After watching the lovely but quite sad Ordinary Love for my Tuesday Review this week, I wanted to find something a bit sillier for my Throwback Thursday Review. After all, we’re living in quite a challenging time, so it’s important to find something to laugh about. I recently watched Horrible Histories: The Movie and it was pretty good. I know that I’m way too old for the television show at this point but I think it’s genius. I know that I read the books when I was younger but I’m not sure I ever truly appreciated them. If only the show had been around when I was a kid. I grew up loving history but I was always a little out of my depth academically. Although, if there’s one thing I do know, it’s literary history. So, of course, I appreciated the fact that the people behind Horrible Histories have also made a film about one of literature’s biggest figures. I never watched Bill when it came out. Maybe it was time?
I’ll be honest, I needed a quick read again this week. I wasted most of the bank holiday and only had one day to finish a whole book. So, I went to my bookshelves to find the shortest book possible. It’s not my favourite method for picking which book I read next but, sometimes, you have to just get something done. I bought this book back in March because it sounded really silly. We’ve had horror versions of classics in the past so why not drag queen versions? And a drag version of Dracula had the potential to be an amazing thing.
I’ve been a little off with my reading this week because I’ve been so bloody tired. Tomorrow I start working from home for a bit, so, hopefully, the lack of commute will make everything a bit easier. Not that it’s a massive one but I think I just generally need to take it easier. Being able to get up a little later and not worrying about getting public transport is going to help. Obviously, helping reduce my chances of actually getting Corona is a good thing. I just hope that it all works out. This is the first time I’ve ever been able to work from home. I’m not worried about getting distracted but it’ll take time getting used to doing things on my own computer. I’m so used to having everything that I need at hand. Still, we’ll get there and I’ll get everything done. I just wonder how long everyone can keep going like this.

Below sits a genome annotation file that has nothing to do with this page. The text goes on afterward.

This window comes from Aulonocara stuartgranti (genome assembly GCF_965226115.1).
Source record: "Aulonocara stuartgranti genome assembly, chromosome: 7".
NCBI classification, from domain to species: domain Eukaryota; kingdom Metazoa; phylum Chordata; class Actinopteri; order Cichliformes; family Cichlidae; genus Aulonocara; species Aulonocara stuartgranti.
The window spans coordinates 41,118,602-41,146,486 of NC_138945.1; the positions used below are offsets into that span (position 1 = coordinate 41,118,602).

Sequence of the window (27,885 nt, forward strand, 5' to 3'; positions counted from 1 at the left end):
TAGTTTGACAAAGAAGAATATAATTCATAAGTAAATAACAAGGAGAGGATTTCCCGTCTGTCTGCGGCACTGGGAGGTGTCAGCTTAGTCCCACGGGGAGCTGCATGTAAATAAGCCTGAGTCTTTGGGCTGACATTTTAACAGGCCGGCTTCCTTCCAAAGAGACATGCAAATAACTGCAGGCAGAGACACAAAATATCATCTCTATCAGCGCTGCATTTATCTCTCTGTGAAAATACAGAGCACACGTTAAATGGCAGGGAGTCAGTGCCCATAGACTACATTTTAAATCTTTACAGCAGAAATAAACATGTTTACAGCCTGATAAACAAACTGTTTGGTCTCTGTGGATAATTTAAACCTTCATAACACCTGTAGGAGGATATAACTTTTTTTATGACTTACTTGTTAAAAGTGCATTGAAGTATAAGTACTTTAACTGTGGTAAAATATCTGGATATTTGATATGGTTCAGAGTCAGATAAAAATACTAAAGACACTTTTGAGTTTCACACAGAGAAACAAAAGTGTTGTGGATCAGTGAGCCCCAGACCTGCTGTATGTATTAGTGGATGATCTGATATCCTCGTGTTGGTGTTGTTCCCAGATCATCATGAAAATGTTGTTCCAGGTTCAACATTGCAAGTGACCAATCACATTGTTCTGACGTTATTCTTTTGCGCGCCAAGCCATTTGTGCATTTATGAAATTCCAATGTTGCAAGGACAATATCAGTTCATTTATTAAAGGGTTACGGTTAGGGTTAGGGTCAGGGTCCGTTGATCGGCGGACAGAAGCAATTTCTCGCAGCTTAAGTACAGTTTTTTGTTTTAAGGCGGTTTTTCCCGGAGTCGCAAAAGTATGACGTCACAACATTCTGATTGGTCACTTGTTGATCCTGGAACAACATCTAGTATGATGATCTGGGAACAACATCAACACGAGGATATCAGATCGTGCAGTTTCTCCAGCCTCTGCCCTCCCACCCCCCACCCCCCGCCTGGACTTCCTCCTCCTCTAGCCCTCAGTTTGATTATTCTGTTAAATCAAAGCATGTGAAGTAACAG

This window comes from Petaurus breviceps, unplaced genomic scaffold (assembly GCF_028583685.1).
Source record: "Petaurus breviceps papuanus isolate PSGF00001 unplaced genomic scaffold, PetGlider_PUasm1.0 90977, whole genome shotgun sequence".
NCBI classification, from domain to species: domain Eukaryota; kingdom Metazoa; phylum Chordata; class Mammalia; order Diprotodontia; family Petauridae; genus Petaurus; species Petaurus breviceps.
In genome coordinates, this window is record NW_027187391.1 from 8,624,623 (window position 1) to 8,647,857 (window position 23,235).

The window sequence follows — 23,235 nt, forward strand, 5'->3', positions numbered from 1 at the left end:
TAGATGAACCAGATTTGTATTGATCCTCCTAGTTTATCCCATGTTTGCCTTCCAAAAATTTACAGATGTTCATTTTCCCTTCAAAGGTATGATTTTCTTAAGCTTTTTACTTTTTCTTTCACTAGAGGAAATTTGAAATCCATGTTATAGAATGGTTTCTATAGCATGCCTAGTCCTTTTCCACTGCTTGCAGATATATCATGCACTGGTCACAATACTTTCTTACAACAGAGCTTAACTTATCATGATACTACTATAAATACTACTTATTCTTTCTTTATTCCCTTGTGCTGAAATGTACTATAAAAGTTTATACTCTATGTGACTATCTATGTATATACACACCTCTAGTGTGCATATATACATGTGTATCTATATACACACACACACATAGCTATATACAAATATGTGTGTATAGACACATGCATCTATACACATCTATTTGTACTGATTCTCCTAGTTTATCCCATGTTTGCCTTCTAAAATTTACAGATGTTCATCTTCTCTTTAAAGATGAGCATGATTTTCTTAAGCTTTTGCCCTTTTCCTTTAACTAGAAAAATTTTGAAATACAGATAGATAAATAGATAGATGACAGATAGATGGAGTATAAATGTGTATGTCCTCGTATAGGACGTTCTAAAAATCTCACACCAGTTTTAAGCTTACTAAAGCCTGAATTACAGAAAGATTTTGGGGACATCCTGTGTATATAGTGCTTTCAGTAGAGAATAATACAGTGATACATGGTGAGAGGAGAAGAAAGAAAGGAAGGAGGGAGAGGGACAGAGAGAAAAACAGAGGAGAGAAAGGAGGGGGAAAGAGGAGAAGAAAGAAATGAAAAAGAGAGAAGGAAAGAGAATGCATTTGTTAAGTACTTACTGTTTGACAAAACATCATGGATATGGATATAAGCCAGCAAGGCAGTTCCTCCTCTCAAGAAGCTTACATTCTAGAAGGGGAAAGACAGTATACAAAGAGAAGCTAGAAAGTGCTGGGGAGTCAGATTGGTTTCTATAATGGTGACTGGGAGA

During my TBT review of Sixteen Candles, I suggested that having the film as your favourite John Hughes movie probably said a lot about you as a person. The film is great, as I say in my review, and was a solid debut for him as a director. It was also a great breakout role of Molly Ringwald. The problem is, it’s quite rapey and kind of racist. I know it’s an 80s thing but watching it now makes me uncomfortable. To be fair though, most of them do. But I decided that it would be fun to decide which my favourite movies were by him as either a writer, director or both. So, here are mine. What is your favourite John Hughes film?
After finishing He Said/She Said last week, I found myself in the middle of audiobook fever and decided I would try and get another finished before the end of the week. On Thursday morning, I started listening to James Acaster’s narration of his book Classic Scrapes. I was a little worried about listening to it at work because I don’t always find it easy to fight the giggles. I’ve listened to a fair few funny podcasts and struggled to hold in my laughter. It normally ends up with my laughing silently at my desk. So, picture the scene. I’m sat in front of my computer, headphones in, and shaking with laughter but not making any sounds. It must be super weird. I shouldn’t do it to myself but I never learn. Any episode of the Adam Buxton podcast that features Joe Cornish or Louis Thoreaux will do it. Or any episode of My Dad Wrote a Porno. I was absolutely convinced that listening to James Acaster recount the ridiculous tales of his past would get my laughing. So, the question is, was I stifling the giggles throughout Thursday and Friday last week?